Category:

Songs Of Zion

Author : James T. Campbell
ISBN : 9780195360059
Genre : Social Science
File Size : 37.69 MB
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This is a study of the transplantation of a creed devised by and for African Americans--the African Methodist Episcopal Church--that was appropriated and transformed in a variety of South African contexts. Focusing on a transatlantic institution like the African Methodist Episcopal Church, the book studies the complex human and intellectual traffic that has bound African American and South African experience. It explores the development and growth of the African Methodist Episcopal Church both in South Africa and America, and the interaction between the two churches. This is a highly innovative work of comparative and religious history. Its linking of the United States and African black religious experiences is unique and makes it appealing to readers interested in religious history and black experience in both the United States and South Africa.
Category: Social Science

African Zion

Author : Robert G. Weisbord
ISBN : STANFORD:36105033834990
Genre : History
File Size : 83.79 MB
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Category: History

African Pilgrimage

Author : Retief Müller
ISBN : 9781317184232
Genre : Religion
File Size : 34.48 MB
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Years after the end of Apartheid South Africa remains racially polarized and socially divided. In this context pilgrimage and travelling rituals serve to help those who often find themselves at the bottom end of the social ladder to make sense of their world. This book describes a South Africa that is made up of a number of different fragmented worlds. The focus is on the Zion Christian Church, one of the largest religious movements in southern Africa, and a good example of indigenized African Christianity. Pilgrimage plays an important role in reintegrating some of those fragmented worlds into something approaching wholeness. This book tells the story of how the enduring ritual of pilgrimage is transforming African religion, along with the lives of ordinary South Africans.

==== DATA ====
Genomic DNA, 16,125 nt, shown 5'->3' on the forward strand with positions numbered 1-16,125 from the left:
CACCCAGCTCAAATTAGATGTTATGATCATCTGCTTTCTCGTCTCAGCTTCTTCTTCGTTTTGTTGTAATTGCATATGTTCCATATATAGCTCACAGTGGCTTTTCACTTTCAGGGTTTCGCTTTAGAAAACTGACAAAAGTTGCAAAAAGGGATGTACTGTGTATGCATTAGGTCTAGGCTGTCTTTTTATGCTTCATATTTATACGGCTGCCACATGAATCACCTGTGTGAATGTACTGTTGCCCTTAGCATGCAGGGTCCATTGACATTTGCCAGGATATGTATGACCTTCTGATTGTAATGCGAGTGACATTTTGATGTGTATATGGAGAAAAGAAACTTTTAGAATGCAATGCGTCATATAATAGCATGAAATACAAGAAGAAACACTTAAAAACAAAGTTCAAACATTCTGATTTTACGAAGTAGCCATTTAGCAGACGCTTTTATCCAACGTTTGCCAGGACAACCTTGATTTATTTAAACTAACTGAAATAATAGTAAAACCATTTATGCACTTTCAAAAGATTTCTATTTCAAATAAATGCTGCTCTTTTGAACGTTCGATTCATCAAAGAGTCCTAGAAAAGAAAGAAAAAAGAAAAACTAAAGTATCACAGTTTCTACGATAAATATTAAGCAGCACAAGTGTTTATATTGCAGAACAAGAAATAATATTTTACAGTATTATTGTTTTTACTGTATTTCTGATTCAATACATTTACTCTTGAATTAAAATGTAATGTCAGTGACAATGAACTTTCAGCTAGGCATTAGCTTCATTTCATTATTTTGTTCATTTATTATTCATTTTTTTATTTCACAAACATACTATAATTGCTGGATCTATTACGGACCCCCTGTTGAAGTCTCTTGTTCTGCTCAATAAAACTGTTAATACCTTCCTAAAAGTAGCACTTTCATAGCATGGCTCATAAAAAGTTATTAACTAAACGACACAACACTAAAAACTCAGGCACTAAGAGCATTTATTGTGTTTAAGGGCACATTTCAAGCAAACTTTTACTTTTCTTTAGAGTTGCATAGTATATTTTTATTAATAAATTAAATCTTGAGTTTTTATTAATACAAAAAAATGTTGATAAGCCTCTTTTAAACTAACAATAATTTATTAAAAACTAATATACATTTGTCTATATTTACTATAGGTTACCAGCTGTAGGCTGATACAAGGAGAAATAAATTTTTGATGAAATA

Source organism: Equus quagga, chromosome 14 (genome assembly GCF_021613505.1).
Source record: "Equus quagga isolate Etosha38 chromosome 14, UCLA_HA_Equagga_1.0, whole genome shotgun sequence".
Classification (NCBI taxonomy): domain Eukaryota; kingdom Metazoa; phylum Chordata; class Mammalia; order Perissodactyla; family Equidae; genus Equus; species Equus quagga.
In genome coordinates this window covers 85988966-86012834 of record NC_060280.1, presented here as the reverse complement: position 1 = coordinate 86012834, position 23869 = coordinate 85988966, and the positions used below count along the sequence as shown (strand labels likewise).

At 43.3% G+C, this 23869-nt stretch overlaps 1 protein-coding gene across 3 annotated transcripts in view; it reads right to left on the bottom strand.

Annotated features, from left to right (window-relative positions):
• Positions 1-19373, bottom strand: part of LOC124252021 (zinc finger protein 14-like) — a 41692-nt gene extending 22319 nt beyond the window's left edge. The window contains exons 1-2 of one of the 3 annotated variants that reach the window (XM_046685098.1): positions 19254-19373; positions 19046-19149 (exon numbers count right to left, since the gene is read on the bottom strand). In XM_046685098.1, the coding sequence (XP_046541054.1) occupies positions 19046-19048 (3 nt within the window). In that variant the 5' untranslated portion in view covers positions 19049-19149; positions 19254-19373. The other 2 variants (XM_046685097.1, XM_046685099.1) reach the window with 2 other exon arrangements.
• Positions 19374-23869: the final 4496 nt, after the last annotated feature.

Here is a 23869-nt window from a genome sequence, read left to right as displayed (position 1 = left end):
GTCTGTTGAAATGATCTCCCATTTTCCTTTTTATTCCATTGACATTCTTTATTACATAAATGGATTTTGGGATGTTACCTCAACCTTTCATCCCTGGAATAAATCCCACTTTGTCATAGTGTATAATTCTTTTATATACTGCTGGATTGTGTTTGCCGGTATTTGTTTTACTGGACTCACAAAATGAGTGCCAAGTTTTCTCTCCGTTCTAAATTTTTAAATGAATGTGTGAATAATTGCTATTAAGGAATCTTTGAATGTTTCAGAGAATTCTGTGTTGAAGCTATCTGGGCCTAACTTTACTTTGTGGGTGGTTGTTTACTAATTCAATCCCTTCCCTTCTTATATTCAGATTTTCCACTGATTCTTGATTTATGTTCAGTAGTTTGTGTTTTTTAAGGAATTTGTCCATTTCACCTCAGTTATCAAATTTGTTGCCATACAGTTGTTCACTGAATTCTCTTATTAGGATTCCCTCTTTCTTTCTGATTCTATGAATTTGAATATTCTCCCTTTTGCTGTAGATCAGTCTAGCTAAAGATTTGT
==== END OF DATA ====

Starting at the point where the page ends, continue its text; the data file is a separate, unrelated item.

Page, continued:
Category: Religion

Old Ship Of Zion

Author : Walter F. Pitts
ISBN : 9780195111453
Genre : Literary Criticism
File Size : 71.9 MB
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This book retraces the African origins of African-American forms of worship. During a five-year period in the field, Pitts played the piano at and recorded numerous worship services in black Baptist churches throughout rural Texas. His historical comparisons and linguistic analyses of this material uncover striking parallels between "Afro-Baptist" services and the religious rituals of Western and Central Africa, as well as other African-derived rituals in the United States Sea Islands, the Caribbean, and Brazil. Pitts demonstrates that African and African-American worship share an underlying binary ritual frame: the somber melancholy of the first frame and the high emotion of the second frame. Pitts's revealing perspective on this often misunderstood aspect of African-American religion provides an investigative model for the study of diaspora cultural practices and the residual influence of their African sources.
Category: Literary Criticism